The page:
Recent History – 2001-2003
October 1, 2003
By Gary Rusak,Daily News Staff
The Oil and Gas Conference opened with a strongly worded resolution from the Treaty 8 First Nations, who said they will work together to negotiate with the province.
“The province continues to give rights to oil and gas without our assistance,” said Chief Gary Oker of Doig River. “It’s all talk now and we are tired of listening to lip service.”
Representatives of the Treaty 8 reserves feel that the negotiations on land treaties have been stalled for too long. They say that they have been overlooked in the recent massive oil and gas rights sale from the province.
“You’re here celebrating what you’ve taken from our lands yesterday, and you are here celebrating what you are going to take today and tomorrow,” Chief Liz Logan said in her address to the conference.
“We’re here to tell you that we are not here to celebrate along with you.” The speech went on to say that there is a “growing concern” among elders and youth about the exploitation of reserve lands. The idea for the dramatic move was discussed a strategy meeting held last week with about 70 participants.
“We intend to ensure that the long term cumulative impacts of development are properly assessed,” she continued. “That appropriate and equitable revenue sharing agreements are concluded as soon as possible.”
The group also read aloud a resolution that was signed by the seven chiefs of the Treaty 8 reserves. It referred to the “recent court cases (that) have affirmed the legal and political positions”. It also went on to accuse the crown of “deliberately attempting to undermine” the legitimate treaty.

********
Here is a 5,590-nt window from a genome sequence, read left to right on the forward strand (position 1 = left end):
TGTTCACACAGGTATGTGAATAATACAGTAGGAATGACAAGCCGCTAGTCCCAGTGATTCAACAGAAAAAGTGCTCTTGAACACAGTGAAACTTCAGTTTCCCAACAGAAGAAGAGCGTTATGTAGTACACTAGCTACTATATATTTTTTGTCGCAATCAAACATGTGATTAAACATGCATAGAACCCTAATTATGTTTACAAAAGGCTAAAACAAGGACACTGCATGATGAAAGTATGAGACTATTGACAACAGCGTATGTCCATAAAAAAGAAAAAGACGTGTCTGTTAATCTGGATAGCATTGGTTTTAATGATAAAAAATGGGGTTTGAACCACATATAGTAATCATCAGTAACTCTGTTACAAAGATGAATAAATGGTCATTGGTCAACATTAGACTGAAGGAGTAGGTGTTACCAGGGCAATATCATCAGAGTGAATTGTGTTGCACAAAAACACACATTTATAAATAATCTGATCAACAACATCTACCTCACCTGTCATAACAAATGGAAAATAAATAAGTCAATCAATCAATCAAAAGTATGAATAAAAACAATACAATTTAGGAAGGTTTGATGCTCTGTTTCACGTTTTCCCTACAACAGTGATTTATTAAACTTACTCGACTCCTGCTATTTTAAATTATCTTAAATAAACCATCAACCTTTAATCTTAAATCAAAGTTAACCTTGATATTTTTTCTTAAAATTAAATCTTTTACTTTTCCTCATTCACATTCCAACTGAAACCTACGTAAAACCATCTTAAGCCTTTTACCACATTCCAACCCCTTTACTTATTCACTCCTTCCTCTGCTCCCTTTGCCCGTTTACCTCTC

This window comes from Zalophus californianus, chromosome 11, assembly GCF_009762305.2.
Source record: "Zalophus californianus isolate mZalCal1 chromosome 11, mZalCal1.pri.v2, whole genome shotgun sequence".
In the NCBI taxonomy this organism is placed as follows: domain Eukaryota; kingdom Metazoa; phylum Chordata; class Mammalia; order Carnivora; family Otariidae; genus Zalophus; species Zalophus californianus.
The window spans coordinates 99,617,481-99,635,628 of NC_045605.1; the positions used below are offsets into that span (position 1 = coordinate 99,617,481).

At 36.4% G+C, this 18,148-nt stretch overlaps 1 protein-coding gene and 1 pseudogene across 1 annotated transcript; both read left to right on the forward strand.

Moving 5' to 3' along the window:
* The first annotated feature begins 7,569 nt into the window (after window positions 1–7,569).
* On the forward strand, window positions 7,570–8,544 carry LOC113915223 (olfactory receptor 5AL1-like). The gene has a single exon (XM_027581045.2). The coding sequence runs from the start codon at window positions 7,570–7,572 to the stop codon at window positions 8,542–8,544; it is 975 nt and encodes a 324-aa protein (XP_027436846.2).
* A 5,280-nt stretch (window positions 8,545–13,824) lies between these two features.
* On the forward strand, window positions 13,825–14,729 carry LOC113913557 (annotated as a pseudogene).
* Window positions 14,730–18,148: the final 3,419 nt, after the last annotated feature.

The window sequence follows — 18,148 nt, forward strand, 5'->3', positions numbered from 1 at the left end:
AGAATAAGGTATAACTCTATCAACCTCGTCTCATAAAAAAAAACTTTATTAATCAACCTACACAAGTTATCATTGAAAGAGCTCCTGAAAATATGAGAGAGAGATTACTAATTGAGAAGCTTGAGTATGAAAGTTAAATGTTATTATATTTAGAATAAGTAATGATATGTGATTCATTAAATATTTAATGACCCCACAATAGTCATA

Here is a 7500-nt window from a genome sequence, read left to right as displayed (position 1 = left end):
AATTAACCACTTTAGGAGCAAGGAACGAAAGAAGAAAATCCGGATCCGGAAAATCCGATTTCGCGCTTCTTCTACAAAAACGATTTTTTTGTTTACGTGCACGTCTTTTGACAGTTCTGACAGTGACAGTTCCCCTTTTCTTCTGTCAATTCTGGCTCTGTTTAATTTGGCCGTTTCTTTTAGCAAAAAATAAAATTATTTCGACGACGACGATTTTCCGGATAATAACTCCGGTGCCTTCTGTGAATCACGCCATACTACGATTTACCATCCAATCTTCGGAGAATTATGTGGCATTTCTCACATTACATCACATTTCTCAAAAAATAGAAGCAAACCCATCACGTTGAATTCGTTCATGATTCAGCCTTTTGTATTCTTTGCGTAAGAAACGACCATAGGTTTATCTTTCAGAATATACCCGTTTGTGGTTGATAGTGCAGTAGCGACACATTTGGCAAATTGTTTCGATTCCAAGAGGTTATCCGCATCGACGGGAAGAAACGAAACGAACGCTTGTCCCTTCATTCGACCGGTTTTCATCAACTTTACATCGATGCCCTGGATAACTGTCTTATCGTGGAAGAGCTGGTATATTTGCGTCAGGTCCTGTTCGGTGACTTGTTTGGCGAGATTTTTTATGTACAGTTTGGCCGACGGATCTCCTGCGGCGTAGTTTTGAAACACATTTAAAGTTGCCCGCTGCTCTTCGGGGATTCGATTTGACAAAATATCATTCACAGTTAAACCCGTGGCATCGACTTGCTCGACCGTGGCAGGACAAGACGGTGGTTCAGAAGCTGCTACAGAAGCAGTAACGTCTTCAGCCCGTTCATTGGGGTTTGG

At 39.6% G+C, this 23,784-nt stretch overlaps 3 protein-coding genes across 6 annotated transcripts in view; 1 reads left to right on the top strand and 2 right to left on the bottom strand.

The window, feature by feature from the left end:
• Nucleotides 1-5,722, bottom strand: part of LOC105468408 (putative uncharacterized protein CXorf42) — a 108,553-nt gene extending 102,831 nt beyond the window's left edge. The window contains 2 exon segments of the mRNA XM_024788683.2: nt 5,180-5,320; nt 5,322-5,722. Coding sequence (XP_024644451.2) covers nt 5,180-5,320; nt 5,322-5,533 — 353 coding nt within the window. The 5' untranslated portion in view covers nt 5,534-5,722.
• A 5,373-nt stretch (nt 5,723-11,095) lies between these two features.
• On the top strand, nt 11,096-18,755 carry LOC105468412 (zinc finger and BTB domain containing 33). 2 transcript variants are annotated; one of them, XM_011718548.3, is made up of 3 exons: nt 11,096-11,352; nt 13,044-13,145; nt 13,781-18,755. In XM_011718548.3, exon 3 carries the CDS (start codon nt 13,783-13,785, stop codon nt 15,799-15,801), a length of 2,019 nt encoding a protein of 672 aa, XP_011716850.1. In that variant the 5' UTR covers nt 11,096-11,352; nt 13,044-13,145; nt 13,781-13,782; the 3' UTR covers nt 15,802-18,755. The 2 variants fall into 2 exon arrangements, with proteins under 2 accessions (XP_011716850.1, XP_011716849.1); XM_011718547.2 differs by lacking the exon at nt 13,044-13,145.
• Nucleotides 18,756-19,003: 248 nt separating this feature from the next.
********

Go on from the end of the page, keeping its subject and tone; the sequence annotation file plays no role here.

“We are making a statement here that we will honour and uphold Treaty 8,” said Chief Oker. “These issues have to be addressed.”
The nation’s frustration is evident in their resolution, which calls for a “co-ordinated action plan to exercise First Nations Title and Rights in the lands and resources in all of our collective territory of Treaty 8.”
The representatives have set a six-month deadline for the federal and provincial governments to come to negotiate with them. If this is not met it is unclear what the next step will be.
“We are developing an action plan,” said Logan without further explanation.
Reacting to the comments, South Peace MLA Blair Lekstrom was diplomatic. “I was somewhat surprised by the action,” said Lekstrom. “I don’t look at them as native and non-native, I look upon everyone as British Columbians. We all have to work together to make the resources of the region benefit all British Columbians.”
As for the six-month deadline, Lekstrom said he hopes that negotiations can begin as soon as possible. “Treaty 8 is over 100 years old,” he said. “So I hope we can talk sooner rather than later.”
Lekstrom also said that he is “not a supporter of giving preference to one group over another.”
This article is taken from the Peace River Block Daily News, Dawson Creek, with the permission of the publisher. The Daily News retains all rights relating to this material. The information in this article is intended solely for research or general interest purposes.